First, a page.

Side by side after the wash, no you can see the difference. The clear coat graphic still looks like it was just printed. The white area are still nice and white, and the orange color of the shirt did not stain the white of the transfer. The transfer without the clear coat, looks like a normal transfer would look... but it simply does not have the same luster and vividness as the clear coat shirt.

Now, I am about to go pull the shirts out after their 7th wash, and see how they compare. After the 6th wash, I could see no difference. Both transfers still looked as they did after the first initial wash. The clear coat shirt is still vivid and glossy. The regular transfer still looks very good, but just does not have that same vivid look.

As for the hand, they both feel nice. Dark material is going to have a heavier hand anyways, but both shirts have loosened up and feel good to the touch. No cracking or pealing.

So, as of this moment, these are my test results. I am taking video of every step, and I will put it all together and post it... I will try my best to get it done tomorrow, but it may be this weekend before I will actually have the time to edit and post the video.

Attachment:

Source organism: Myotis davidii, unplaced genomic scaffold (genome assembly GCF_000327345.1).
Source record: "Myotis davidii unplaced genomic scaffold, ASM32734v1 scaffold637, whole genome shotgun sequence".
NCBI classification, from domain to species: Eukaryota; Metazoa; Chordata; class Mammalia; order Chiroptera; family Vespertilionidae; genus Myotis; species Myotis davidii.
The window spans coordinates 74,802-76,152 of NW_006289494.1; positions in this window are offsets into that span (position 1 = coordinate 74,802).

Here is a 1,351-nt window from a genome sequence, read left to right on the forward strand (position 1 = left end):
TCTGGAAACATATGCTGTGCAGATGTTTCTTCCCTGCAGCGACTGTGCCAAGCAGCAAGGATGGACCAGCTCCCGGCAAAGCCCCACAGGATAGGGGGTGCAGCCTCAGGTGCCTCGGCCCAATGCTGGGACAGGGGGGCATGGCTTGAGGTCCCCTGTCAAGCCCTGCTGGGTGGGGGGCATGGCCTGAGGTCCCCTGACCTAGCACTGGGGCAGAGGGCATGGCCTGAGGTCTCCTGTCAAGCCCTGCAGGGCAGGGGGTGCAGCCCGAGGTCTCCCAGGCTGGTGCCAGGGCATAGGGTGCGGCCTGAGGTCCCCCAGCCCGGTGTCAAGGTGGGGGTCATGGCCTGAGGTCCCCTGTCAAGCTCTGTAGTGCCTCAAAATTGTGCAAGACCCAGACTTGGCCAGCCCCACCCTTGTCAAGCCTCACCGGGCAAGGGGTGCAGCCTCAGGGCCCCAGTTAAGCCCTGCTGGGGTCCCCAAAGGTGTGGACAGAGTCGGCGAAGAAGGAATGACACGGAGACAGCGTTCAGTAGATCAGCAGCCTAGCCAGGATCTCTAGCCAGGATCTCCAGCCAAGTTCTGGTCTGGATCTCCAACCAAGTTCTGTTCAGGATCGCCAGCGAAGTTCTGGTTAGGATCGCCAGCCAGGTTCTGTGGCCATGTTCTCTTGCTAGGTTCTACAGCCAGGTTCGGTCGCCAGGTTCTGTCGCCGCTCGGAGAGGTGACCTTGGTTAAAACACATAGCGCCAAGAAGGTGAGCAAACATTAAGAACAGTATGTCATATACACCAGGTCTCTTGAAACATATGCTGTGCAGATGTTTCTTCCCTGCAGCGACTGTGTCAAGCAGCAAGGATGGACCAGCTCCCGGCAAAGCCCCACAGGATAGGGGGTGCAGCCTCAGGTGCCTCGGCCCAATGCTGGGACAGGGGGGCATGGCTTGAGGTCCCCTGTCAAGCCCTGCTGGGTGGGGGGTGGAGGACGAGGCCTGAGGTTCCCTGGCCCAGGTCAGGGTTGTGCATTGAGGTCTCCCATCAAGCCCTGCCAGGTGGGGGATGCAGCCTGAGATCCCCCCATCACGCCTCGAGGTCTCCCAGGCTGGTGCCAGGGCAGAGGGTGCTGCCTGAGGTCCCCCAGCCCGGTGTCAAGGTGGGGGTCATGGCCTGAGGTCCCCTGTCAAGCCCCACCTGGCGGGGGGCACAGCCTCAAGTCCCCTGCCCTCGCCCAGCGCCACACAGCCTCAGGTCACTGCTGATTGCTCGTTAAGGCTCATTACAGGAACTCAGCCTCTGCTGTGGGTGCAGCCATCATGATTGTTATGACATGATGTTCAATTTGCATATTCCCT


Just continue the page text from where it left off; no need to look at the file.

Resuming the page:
Old October 10th, 2012 Oct 10, 2012 4:12:40 PM -   #88 (permalink)
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I think the guy who recently posted about heat pressing a layer of clear plastisol transfer over the vinyl is onto some thing. This krylon mess is still not a viable production method due to the fact that I would have to explain to customers that not only am I offering them an inkjet transfer I am also spray painting it because on its own it's a sub par product. At least plastisol is something they would recognize as something made for application on textile.